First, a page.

Carolina Panthers star running back Christian McCaffrey sustained a hamstring injury in Thursday night’s game against the Houston Texans. After the game, Texans head coach Matt Rhule said the team doesn’t yet know the severity of the injury or how long it will keep McCaffrey sidelined.
On his popular YouTube channel, sports medicine physician Dr. Brian Sutterer took his best guess at what it could mean for the former Pro Bowler, who previously suffered a season-ending shoulder injury in week nine of the 2020-2021 season, as well as a high ankle sprain in week 2.
Sutterer begins by acknowledging that the Panthers haven’t yet said which side of his body McCaffrey injured. While analyzing the footage, Sutterer says he assumes it’s the right side, which McCaffrey was favoring when he limped off the field. Focusing on a still shot of McCaffrey’s final run, Sutterer zeroes in on the moment McCaffrey hops and makes a stutter-step, and guesses that’s when the injury occurred.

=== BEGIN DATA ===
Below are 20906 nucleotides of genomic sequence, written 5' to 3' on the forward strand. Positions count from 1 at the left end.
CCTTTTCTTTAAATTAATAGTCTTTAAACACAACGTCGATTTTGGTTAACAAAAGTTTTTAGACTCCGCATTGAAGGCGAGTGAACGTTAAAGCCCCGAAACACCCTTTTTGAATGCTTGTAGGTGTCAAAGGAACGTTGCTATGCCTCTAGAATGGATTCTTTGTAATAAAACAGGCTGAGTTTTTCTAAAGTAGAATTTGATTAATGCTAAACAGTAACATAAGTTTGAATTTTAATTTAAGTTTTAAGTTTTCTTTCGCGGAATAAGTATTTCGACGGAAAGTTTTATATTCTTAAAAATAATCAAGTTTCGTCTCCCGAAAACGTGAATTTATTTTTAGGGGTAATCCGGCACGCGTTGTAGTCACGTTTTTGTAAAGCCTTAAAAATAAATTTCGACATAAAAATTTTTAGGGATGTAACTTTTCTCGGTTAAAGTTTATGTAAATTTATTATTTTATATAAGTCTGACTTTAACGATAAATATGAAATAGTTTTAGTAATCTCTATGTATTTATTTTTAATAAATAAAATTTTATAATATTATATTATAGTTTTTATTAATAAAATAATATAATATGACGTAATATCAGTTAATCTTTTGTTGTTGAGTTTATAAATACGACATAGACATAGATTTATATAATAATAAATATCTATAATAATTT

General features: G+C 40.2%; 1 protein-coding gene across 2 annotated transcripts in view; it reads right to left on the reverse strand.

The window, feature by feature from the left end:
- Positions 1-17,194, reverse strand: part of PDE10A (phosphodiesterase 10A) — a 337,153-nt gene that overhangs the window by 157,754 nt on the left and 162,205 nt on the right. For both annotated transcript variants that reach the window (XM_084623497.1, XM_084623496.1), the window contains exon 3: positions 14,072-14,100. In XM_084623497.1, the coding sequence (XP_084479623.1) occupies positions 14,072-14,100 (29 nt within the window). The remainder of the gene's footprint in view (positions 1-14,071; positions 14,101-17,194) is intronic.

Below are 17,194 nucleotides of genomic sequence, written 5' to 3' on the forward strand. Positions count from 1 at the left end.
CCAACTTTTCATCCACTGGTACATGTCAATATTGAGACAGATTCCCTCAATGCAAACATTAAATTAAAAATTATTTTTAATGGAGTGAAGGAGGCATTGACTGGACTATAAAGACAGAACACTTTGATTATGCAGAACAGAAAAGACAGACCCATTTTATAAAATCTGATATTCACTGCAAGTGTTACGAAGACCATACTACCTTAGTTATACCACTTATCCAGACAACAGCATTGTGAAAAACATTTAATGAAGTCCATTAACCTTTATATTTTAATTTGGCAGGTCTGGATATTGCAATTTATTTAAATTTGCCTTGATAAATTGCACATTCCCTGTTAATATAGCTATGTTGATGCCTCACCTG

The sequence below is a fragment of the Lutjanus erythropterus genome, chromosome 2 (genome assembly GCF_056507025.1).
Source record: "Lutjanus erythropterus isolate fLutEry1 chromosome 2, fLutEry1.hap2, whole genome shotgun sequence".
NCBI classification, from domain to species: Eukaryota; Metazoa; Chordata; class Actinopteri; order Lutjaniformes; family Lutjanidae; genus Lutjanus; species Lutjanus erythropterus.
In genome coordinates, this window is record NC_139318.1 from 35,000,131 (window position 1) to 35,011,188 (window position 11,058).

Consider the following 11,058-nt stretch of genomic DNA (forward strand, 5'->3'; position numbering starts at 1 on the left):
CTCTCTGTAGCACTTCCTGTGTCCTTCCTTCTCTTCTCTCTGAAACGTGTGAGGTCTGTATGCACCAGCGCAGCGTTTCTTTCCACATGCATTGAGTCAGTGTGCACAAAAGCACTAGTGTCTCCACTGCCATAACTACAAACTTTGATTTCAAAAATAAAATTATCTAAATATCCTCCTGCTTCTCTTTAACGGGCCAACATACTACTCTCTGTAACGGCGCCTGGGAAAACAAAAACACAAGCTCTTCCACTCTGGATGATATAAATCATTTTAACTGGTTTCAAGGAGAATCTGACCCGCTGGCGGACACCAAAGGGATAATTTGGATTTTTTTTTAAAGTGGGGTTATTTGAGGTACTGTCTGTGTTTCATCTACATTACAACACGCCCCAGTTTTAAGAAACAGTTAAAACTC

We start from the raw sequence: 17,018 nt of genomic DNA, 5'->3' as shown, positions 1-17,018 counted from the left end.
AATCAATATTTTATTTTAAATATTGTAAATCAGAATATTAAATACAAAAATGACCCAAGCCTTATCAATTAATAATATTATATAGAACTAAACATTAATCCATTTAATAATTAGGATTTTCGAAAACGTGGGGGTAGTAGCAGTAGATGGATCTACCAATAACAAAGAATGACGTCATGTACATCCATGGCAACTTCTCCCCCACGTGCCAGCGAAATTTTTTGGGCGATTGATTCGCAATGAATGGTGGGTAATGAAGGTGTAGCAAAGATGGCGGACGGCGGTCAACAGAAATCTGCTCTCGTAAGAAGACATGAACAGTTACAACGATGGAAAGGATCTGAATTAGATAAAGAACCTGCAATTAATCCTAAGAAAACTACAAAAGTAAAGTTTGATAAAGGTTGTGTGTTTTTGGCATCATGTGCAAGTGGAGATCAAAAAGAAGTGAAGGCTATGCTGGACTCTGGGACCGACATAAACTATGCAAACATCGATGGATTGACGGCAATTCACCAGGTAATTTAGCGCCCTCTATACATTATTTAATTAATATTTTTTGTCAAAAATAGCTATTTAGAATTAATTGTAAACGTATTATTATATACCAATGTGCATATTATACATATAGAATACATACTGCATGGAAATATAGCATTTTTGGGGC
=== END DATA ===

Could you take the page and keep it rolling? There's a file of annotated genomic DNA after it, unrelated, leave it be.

“Most of the time when these hamstring muscles get hurt, they’re injured up more by their origin near the pelvis,” he says.
Sutterer focuses specifically on a moment called the “terminal swing phase” of the run—when you’re stretching the hamstring maximally, putting the hamstring in a lengthened position while the foot is out in front. Then the hamstring eccentrically fires, Sutterer says, meaning it fires while it’s out in front of you to help pull the leg backwards. That’s when McCaffrey’s injury seems to occur.
As McCaffrey jogs off the field, it’s difficult to tell which side he’s favoring, and that might be an encouraging sign for fans. “Certainly it’s good that his gait looks reassuring. He doesn’t look like he’s limping,” Sutterer says. He concludes the video with a quick overview of the hamstring muscles—the semimembranosus, semitendinosus, and the biceps femoris—and how they work. The latter two form a conjoined tendon, while the semimembranosus is more on its own to the outside of the leg.
When a hamstring injury occurs, the muscles usually just tear, or the tendons rupture and pull down away from the bone, Sutterer says. But that’s still a very basic overview, and there are far more variables, of course, that can play into the severity of a given injury.
Given that, there’s no way to predict with any degree of accuracy just yet whether McCaffrey will need surgery or just some extra downtime to heal.
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